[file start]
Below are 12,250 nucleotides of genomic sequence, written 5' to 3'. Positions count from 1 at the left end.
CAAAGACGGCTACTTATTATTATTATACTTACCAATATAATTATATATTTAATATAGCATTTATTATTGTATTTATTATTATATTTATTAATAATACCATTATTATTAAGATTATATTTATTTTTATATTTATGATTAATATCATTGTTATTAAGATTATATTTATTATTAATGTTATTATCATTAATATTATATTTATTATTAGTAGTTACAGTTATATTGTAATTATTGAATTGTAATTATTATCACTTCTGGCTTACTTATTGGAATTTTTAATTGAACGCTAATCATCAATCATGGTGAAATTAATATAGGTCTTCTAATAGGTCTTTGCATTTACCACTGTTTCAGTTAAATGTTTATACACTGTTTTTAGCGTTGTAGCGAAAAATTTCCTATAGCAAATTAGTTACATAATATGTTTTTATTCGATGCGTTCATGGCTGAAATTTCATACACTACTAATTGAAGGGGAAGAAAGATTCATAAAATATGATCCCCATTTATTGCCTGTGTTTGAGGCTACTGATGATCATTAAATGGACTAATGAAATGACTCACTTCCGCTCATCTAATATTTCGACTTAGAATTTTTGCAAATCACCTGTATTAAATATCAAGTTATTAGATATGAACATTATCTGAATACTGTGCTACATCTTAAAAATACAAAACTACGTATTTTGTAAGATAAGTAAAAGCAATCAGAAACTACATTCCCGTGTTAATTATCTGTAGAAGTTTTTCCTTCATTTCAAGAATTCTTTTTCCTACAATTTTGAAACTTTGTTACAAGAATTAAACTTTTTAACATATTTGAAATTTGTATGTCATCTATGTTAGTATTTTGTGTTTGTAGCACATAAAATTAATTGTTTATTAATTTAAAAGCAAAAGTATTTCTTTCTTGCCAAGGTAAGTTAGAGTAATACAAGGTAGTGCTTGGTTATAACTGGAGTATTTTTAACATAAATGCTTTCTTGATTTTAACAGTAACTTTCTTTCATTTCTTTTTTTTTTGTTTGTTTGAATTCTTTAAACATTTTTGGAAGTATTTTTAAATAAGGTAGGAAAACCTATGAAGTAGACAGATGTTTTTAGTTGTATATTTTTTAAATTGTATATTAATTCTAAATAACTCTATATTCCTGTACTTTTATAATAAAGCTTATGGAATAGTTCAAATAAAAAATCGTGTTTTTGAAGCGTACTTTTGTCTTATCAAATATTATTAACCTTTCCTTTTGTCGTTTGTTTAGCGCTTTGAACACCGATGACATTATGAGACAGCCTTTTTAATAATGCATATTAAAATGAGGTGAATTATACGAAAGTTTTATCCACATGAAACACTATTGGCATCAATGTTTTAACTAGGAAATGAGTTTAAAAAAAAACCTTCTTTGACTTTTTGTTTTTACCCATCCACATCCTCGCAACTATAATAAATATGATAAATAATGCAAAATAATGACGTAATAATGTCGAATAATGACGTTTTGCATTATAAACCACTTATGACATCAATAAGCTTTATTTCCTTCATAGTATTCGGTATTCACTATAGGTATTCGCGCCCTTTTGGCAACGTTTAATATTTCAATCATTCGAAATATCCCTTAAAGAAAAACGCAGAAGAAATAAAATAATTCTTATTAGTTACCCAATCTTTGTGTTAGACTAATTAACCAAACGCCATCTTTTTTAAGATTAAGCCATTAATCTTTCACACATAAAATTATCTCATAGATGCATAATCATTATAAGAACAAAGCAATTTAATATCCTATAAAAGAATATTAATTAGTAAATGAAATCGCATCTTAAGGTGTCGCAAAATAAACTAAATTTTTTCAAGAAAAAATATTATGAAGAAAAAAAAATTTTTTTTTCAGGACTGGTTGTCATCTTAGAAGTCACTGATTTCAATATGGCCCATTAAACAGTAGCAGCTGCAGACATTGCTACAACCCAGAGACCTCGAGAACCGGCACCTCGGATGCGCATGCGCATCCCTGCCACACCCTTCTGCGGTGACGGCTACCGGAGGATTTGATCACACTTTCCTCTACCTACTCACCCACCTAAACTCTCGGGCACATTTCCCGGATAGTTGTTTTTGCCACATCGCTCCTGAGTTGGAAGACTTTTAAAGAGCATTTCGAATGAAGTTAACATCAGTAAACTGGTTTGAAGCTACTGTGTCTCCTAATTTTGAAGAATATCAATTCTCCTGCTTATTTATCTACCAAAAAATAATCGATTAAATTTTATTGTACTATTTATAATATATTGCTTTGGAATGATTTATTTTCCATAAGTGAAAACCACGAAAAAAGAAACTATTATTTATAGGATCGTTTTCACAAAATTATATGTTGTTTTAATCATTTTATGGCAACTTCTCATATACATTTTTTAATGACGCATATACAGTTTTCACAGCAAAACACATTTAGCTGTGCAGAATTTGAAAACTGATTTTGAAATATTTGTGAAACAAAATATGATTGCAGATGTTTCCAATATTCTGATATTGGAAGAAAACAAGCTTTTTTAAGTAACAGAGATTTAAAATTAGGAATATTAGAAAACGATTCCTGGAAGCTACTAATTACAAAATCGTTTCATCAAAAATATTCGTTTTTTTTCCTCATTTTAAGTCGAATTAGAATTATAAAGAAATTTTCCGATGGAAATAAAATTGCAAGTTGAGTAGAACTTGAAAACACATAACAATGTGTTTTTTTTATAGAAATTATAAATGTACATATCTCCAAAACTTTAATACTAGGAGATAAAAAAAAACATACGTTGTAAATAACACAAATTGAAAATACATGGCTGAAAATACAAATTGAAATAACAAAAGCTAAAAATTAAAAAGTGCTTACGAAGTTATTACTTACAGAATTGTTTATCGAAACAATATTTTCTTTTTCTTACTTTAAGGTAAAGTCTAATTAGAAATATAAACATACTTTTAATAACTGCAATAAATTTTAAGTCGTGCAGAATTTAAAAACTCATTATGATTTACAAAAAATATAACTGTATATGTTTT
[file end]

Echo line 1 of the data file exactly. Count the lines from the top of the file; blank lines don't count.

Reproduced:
Below are 12,250 nucleotides of genomic sequence, written 5' to 3'. Positions count from 1 at the left end.